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May 3, 2022
A report claims 5G will unlock new opportunities for video technology, such as improved VR that doesn’t cause nausea and broadcasting applications that ditch the wires.
Research and development company InterDigital and market research firm Futuresource Consulting have produced a report making a series of predictions as to how 5G will change video with new innovations, emerging use cases, and immersive experiences by 2027, when 5G subscriptions are apparently forecast to hot 4.4 billion globally.
Predictions include the idea that in-studio TV broadcasting could get easier with 5G enabled camera signal delivery, removing the usual wired and wireless combination set ups. This could apparently be cheaper as well as neater. For TV broadcasting outside of the studio, 5G is expected to extend the bandwidth and boost reliability of LTE-enabled video cameras transmissions.
For many, the excitement t of exploring the brave new world of the metaverse will always be tempered by the fact that they get nauseous as soon as they stick on a VR headset. The report claims 5G’s support for low latency, more reliable, high-density data will help alleviate this, while linking future VR devices to cloud-based GPUs via a 5G connection could help reduce hardware costs.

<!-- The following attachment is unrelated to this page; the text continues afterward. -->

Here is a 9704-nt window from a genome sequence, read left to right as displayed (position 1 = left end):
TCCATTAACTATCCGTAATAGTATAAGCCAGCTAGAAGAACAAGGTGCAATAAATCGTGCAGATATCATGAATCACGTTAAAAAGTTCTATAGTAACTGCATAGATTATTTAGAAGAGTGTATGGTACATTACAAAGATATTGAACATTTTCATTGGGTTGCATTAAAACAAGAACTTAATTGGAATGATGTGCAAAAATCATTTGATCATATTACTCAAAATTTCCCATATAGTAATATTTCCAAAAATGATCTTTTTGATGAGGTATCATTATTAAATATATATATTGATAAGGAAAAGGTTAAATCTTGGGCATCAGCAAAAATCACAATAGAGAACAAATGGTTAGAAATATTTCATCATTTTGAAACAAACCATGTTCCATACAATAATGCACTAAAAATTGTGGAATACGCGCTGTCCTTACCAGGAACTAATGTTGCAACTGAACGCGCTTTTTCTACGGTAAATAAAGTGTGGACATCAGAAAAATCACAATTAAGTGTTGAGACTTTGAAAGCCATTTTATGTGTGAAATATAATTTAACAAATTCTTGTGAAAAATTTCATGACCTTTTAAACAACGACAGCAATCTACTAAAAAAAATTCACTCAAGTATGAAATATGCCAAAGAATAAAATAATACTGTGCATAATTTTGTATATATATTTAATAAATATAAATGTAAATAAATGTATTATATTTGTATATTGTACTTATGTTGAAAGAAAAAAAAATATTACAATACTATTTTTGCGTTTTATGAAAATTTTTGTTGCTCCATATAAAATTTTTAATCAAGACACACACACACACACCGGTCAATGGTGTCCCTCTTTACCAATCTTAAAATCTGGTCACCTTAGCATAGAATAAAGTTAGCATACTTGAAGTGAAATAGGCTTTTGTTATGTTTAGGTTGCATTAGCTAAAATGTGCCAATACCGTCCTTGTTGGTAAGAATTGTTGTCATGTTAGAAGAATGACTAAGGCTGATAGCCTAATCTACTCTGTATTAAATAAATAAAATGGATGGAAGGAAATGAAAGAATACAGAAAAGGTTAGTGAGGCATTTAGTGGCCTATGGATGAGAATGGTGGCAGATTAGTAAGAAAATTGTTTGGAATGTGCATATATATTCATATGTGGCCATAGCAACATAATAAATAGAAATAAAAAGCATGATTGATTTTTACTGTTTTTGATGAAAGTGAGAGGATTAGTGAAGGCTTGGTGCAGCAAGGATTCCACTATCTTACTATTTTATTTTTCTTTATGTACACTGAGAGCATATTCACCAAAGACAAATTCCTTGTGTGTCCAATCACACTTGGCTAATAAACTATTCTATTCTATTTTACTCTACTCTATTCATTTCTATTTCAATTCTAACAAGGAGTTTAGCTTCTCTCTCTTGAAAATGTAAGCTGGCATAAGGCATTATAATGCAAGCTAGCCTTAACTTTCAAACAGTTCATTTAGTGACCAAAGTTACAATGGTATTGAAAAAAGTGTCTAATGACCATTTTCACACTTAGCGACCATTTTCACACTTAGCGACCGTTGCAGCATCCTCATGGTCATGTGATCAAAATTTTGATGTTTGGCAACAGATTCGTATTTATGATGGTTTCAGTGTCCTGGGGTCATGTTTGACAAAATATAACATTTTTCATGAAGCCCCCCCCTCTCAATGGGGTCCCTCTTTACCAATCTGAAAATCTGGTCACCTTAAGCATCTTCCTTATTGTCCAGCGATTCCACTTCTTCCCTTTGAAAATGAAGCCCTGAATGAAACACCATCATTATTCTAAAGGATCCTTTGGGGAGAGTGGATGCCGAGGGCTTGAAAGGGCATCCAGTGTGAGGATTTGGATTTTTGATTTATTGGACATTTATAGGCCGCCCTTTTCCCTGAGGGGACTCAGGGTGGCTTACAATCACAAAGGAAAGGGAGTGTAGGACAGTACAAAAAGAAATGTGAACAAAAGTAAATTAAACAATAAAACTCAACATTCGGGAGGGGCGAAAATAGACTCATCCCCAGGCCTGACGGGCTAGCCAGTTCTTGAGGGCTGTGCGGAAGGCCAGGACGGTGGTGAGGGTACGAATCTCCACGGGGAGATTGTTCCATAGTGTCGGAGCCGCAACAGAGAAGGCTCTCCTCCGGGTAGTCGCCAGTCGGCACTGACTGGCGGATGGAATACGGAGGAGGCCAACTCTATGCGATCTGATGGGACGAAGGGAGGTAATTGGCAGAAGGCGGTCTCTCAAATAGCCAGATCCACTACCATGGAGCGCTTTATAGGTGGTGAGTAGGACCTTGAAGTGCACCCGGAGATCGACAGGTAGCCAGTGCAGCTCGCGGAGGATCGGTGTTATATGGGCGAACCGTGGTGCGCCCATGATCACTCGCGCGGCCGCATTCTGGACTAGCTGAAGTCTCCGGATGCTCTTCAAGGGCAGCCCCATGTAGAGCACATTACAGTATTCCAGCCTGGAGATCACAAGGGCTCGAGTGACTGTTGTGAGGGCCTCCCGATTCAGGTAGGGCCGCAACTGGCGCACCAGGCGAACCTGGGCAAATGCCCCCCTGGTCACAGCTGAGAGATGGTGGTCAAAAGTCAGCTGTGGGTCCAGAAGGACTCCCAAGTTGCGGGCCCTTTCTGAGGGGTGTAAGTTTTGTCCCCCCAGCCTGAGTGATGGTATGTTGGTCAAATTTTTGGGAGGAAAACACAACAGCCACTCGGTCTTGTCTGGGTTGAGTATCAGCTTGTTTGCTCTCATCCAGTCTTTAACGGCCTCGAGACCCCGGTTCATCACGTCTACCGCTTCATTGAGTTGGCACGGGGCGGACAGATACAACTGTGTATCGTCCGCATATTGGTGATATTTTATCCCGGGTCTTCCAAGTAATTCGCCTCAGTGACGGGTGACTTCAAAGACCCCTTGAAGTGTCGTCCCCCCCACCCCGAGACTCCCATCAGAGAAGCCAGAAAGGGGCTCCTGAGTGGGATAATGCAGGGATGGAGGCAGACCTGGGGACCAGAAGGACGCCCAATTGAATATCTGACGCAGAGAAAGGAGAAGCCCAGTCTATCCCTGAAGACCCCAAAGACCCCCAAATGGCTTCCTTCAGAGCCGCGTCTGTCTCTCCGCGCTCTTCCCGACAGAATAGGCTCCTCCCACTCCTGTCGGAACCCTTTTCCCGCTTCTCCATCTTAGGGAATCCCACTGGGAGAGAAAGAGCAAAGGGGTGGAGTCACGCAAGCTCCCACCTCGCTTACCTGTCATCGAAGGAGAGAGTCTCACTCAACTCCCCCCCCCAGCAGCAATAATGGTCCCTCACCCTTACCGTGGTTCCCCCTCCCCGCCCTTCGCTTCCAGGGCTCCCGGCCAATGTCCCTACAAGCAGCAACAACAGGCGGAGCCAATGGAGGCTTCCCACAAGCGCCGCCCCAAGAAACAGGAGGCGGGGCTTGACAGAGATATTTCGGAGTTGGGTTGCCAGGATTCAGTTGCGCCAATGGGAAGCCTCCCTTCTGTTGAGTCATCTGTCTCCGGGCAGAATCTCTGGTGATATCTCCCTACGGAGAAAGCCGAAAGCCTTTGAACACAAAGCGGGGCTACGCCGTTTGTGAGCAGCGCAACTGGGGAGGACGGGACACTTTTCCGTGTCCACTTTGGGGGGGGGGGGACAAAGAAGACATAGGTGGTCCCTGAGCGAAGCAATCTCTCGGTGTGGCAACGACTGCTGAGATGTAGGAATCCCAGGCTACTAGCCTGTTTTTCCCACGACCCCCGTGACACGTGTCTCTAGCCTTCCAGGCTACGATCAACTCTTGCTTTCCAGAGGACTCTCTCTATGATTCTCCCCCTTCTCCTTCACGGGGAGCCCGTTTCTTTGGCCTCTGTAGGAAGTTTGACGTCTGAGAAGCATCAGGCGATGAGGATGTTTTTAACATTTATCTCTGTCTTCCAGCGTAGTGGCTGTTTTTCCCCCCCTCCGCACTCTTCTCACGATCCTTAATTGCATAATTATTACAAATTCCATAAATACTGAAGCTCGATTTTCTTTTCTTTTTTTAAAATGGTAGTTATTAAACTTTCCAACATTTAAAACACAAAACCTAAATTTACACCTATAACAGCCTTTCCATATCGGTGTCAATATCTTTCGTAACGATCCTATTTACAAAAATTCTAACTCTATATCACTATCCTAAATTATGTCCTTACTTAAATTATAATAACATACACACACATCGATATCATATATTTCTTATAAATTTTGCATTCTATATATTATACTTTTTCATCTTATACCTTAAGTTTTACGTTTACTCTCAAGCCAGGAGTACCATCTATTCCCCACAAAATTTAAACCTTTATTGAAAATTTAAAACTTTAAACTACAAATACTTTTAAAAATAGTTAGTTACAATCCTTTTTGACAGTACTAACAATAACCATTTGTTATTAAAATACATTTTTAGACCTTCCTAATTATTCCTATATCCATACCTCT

Meanwhile new codecs such as Versatile Video Coding (VVC) and Deep Neural Network Video Coding (DNNVC) are enabled by 5G and apparently support more efficient transmissions of UHD content at lower costs.
“Significant engineering and innovation has shaped the emergence of 5G and we are beginning to realize the benefits of this enhanced wireless ecosystem, particularly for video and video-enabled experiences,” said Henry Tirri, Chief Technology Officer, InterDigital. “This report in partnership with Futuresource Consulting highlights myriad applications for 5G in the video realm where consumers are demanding increasingly ubiquitous and immersive experience. For fifty years, InterDigital has developed foundational wireless and video technologies and contributed to the critical standards that bring us each a step closer to immersive, realistic experiences in new realms like the metaverse and beyond.”
Simon Forrest, Principal Technology Analyst at Futuresource added: “Unquestionably, all existing video applications will be ‘better on 5G’. The challenge now is for industry to develop new audio-visual experiences that can happen ‘only on 5G’.”
The obvious riposte when firms postulate on how 5G is going to improve video, usually on mobile, is that while it might be possible to deliver UHD content, the fact the higher quality would hardly be perceptible to the human eye on a mobile screen means it isn’t a very convincing use case for 5G. This report to be fair to it does go into some more practical applications such as reducing physical cabling for TV studios, which while might not sound as sexy does seem like a genuinely useful thing to deploy.
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